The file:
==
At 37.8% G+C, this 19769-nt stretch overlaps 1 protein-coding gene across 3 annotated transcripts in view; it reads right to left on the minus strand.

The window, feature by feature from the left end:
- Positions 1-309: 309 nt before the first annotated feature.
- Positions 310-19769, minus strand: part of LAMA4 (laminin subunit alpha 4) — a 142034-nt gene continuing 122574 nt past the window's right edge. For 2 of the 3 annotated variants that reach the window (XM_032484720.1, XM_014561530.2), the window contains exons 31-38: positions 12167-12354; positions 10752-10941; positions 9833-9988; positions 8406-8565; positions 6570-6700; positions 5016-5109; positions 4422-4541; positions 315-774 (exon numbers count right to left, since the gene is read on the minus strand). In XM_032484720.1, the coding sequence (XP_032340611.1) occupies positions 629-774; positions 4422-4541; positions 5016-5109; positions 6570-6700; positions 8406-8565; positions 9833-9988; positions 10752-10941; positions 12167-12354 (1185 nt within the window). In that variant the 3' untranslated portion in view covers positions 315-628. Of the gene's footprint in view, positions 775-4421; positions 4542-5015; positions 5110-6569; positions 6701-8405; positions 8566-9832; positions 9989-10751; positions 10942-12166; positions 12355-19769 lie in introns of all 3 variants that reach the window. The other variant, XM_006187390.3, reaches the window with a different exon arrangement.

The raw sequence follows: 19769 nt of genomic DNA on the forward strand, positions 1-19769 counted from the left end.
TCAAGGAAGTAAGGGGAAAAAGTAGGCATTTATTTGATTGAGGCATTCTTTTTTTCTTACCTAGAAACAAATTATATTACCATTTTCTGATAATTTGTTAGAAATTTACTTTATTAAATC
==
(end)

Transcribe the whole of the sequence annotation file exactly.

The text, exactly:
At 37.8% G+C, this 19769-nt stretch overlaps 1 protein-coding gene across 3 annotated transcripts in view; it reads right to left on the minus strand.

The window, feature by feature from the left end:
- Positions 1-309: 309 nt before the first annotated feature.
- Positions 310-19769, minus strand: part of LAMA4 (laminin subunit alpha 4) — a 142034-nt gene continuing 122574 nt past the window's right edge. For 2 of the 3 annotated variants that reach the window (XM_032484720.1, XM_014561530.2), the window contains exons 31-38: positions 12167-12354; positions 10752-10941; positions 9833-9988; positions 8406-8565; positions 6570-6700; positions 5016-5109; positions 4422-4541; positions 315-774 (exon numbers count right to left, since the gene is read on the minus strand). In XM_032484720.1, the coding sequence (XP_032340611.1) occupies positions 629-774; positions 4422-4541; positions 5016-5109; positions 6570-6700; positions 8406-8565; positions 9833-9988; positions 10752-10941; positions 12167-12354 (1185 nt within the window). In that variant the 3' untranslated portion in view covers positions 315-628. Of the gene's footprint in view, positions 775-4421; positions 4542-5015; positions 5110-6569; positions 6701-8405; positions 8566-9832; positions 9989-10751; positions 10942-12166; positions 12355-19769 lie in introns of all 3 variants that reach the window. The other variant, XM_006187390.3, reaches the window with a different exon arrangement.

The raw sequence follows: 19769 nt of genomic DNA on the forward strand, positions 1-19769 counted from the left end.
TCAAGGAAGTAAGGGGAAAAAGTAGGCATTTATTTGATTGAGGCATTCTTTTTTTCTTACCTAGAAACAAATTATATTACCATTTTCTGATAATTTGTTAGAAATTTACTTTATTAAATC